Section 2440 is not as clear in its language as it might be, but it is apparent that what it means is that one who agrees to give or does give to a witness money or other valuable thing on the understanding that his testimony shall be influenced is a briber and is guilty of a felony, and that he is likewise guilty of a felony if he attempts by any other means fraudulently to induce the witness to give false testimony or to withhold true testimony. The bribing of a witness to go beyond the jurisdiction so that he could not be a witness can very well be said to be the influencing of the testimony of such witness. The language of the section is, or who attempts by "any other

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means" to induce a witness to withhold true testimony. It is a fair interpretation to say that, if the withholding is done by means of bribery, the offense comes within the first clause of the section as well as the latter.

By the allegations of the indictment the defendant not only agreed with the witness that his testimony should be influenced because he bribed him to go away and not give it at all, but by means of bribery induced him to withhold true testimony which he knew he could give and would give if he appeared before the grand jury.

There is no inconsistency between section 2440 and 2441 because the latter section does not include any corruption by bribery at all, and simply makes the willful preventing or dissuading of any person, who has been subpænaed from attending as a witness, a misdemeanor. The element of bribery is lacking in that section, as it is in sections 373 and 376, in which the promise of a juror without any corrupt consideration, to give a verdict, and the influencing of him without bribery, are made simple misdemeanors, as is the deceiving of a witness under section 2442. In all of these cases the crime is lessened and made a misdemeanor because the element of corrupt bribery is lacking.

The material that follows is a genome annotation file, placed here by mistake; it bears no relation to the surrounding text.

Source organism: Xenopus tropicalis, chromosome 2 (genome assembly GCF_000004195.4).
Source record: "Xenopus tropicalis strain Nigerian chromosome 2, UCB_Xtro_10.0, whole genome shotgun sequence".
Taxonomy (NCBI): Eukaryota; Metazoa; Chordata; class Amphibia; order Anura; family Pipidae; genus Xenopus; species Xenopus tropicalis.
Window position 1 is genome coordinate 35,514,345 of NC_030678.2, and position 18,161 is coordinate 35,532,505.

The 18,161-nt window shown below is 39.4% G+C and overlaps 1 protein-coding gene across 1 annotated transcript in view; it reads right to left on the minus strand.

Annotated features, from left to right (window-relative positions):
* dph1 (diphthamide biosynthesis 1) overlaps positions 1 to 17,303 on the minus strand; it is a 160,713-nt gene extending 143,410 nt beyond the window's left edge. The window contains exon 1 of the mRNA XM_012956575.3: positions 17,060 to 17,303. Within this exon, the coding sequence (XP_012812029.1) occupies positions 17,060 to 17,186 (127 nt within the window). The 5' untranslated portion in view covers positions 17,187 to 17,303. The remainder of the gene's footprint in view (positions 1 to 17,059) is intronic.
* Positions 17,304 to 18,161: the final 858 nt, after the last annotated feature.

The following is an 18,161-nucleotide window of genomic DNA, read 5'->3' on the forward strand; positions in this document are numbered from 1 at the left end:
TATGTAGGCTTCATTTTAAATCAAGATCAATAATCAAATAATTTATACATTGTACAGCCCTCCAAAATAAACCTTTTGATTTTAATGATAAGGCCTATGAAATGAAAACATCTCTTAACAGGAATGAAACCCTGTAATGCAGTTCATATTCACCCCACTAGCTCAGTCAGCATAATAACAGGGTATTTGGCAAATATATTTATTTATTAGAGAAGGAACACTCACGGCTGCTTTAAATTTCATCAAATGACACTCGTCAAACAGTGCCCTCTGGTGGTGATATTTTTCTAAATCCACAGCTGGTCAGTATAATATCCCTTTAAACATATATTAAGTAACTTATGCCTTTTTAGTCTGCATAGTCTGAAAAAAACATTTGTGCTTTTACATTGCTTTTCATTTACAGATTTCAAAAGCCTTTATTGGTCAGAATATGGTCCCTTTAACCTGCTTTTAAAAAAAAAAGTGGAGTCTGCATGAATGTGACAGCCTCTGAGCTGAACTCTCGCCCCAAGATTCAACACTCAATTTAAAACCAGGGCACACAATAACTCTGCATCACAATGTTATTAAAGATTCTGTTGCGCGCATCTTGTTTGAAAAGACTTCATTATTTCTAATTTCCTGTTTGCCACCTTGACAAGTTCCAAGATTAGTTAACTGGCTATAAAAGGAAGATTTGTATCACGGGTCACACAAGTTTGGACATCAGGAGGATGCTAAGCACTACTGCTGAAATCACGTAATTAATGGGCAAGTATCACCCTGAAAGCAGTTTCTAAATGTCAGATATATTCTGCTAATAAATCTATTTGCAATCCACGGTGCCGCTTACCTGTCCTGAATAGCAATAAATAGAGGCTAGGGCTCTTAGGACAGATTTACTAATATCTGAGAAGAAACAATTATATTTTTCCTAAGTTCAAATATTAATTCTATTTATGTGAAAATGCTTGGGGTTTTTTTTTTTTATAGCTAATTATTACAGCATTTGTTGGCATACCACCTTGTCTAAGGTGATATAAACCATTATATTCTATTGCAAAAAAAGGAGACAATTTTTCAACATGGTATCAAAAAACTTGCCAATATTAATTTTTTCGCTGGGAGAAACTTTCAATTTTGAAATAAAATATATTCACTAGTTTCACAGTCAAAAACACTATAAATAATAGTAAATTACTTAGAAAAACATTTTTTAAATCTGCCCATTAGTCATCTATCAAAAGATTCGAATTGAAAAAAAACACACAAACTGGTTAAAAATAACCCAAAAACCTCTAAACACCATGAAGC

If it was not the intent of the Legislature by the provisions of section 2440 to make it a crime for one to bribe a person about to be called as a witness to go beyond the jurisdiction of the court and thus to withhold his testimony, and if such act is not the influencing of testimony, then the doing of such a thing is no crime at all and is beyond punishment. If the giver of such a bribe can be indicted as principal as the taker because he induces him to commit the crime, then every man who buys intoxicating liquors contrary to the provisions of the Liquor Tax Law is indictable with the seller, and every man who for recreation or pleasure sits in a game of cards played for money is indictable as a principal with the gamekeeper, because in the one case there would have been no sale had not the buyer induced the seller to sell, and in the other case there would have been no game if the player for recreation had not taken a hand with the gamekeeper. It has been long recognized that one who buys liquor contrary to the Liquor Tax Law commits no crime and is not an accomplice, and the recent case of People v. Bright, 203 N. Y. 73, 96 N. E. 362, distinctly holds that such a player as indicated is not an accomplice and is not equally guilty with the gamekeeper and commits no crime whatever.

It is only upon the ground that the allegations of the indictment are sufficient to describe the commission of a crime under section 2440 of the Penal Law that I concur in a reversal of the judgment sustaining the demurrer and directing that it be overruled.

SMITH, P.J., concurs.